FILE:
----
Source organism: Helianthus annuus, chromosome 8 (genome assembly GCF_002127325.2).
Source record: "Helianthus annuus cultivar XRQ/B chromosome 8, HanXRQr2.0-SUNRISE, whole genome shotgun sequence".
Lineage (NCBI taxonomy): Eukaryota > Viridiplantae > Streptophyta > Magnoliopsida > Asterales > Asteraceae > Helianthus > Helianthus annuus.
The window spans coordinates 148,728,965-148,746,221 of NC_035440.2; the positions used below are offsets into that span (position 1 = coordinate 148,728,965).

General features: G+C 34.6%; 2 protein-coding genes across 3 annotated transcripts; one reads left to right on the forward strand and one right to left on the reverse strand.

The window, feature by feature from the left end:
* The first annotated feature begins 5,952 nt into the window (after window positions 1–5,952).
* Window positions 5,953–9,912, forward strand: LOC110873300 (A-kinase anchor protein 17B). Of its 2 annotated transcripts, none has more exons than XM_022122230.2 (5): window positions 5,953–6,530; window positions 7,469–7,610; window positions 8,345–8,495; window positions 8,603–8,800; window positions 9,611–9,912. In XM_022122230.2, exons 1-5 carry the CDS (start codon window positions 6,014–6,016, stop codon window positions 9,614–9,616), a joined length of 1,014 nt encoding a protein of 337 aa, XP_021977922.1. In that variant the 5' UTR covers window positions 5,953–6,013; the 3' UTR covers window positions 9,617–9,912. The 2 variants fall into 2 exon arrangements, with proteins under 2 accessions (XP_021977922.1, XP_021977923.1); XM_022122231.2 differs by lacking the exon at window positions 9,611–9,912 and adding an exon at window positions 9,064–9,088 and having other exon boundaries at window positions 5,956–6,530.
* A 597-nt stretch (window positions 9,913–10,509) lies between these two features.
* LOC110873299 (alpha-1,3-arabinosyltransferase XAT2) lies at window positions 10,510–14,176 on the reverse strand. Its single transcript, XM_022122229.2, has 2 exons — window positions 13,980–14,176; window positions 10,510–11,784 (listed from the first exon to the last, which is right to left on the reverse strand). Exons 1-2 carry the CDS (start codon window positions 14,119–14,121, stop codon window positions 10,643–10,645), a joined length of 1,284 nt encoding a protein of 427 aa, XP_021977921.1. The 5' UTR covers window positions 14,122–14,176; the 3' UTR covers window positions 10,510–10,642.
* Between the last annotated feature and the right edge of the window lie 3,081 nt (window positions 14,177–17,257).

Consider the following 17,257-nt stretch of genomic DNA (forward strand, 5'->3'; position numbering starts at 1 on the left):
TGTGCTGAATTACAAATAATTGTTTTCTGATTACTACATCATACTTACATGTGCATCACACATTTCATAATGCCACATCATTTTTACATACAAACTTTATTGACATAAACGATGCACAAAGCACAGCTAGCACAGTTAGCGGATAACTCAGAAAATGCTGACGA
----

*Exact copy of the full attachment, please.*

Source organism: Helianthus annuus, chromosome 8 (genome assembly GCF_002127325.2).
Source record: "Helianthus annuus cultivar XRQ/B chromosome 8, HanXRQr2.0-SUNRISE, whole genome shotgun sequence".
Lineage (NCBI taxonomy): Eukaryota > Viridiplantae > Streptophyta > Magnoliopsida > Asterales > Asteraceae > Helianthus > Helianthus annuus.
The window spans coordinates 148,728,965-148,746,221 of NC_035440.2; the positions used below are offsets into that span (position 1 = coordinate 148,728,965).

General features: G+C 34.6%; 2 protein-coding genes across 3 annotated transcripts; one reads left to right on the forward strand and one right to left on the reverse strand.

The window, feature by feature from the left end:
* The first annotated feature begins 5,952 nt into the window (after window positions 1–5,952).
* Window positions 5,953–9,912, forward strand: LOC110873300 (A-kinase anchor protein 17B). Of its 2 annotated transcripts, none has more exons than XM_022122230.2 (5): window positions 5,953–6,530; window positions 7,469–7,610; window positions 8,345–8,495; window positions 8,603–8,800; window positions 9,611–9,912. In XM_022122230.2, exons 1-5 carry the CDS (start codon window positions 6,014–6,016, stop codon window positions 9,614–9,616), a joined length of 1,014 nt encoding a protein of 337 aa, XP_021977922.1. In that variant the 5' UTR covers window positions 5,953–6,013; the 3' UTR covers window positions 9,617–9,912. The 2 variants fall into 2 exon arrangements, with proteins under 2 accessions (XP_021977922.1, XP_021977923.1); XM_022122231.2 differs by lacking the exon at window positions 9,611–9,912 and adding an exon at window positions 9,064–9,088 and having other exon boundaries at window positions 5,956–6,530.
* A 597-nt stretch (window positions 9,913–10,509) lies between these two features.
* LOC110873299 (alpha-1,3-arabinosyltransferase XAT2) lies at window positions 10,510–14,176 on the reverse strand. Its single transcript, XM_022122229.2, has 2 exons — window positions 13,980–14,176; window positions 10,510–11,784 (listed from the first exon to the last, which is right to left on the reverse strand). Exons 1-2 carry the CDS (start codon window positions 14,119–14,121, stop codon window positions 10,643–10,645), a joined length of 1,284 nt encoding a protein of 427 aa, XP_021977921.1. The 5' UTR covers window positions 14,122–14,176; the 3' UTR covers window positions 10,510–10,642.
* Between the last annotated feature and the right edge of the window lie 3,081 nt (window positions 14,177–17,257).

Consider the following 17,257-nt stretch of genomic DNA (forward strand, 5'->3'; position numbering starts at 1 on the left):
TGTGCTGAATTACAAATAATTGTTTTCTGATTACTACATCATACTTACATGTGCATCACACATTTCATAATGCCACATCATTTTTACATACAAACTTTATTGACATAAACGATGCACAAAGCACAGCTAGCACAGTTAGCGGATAACTCAGAAAATGCTGACGA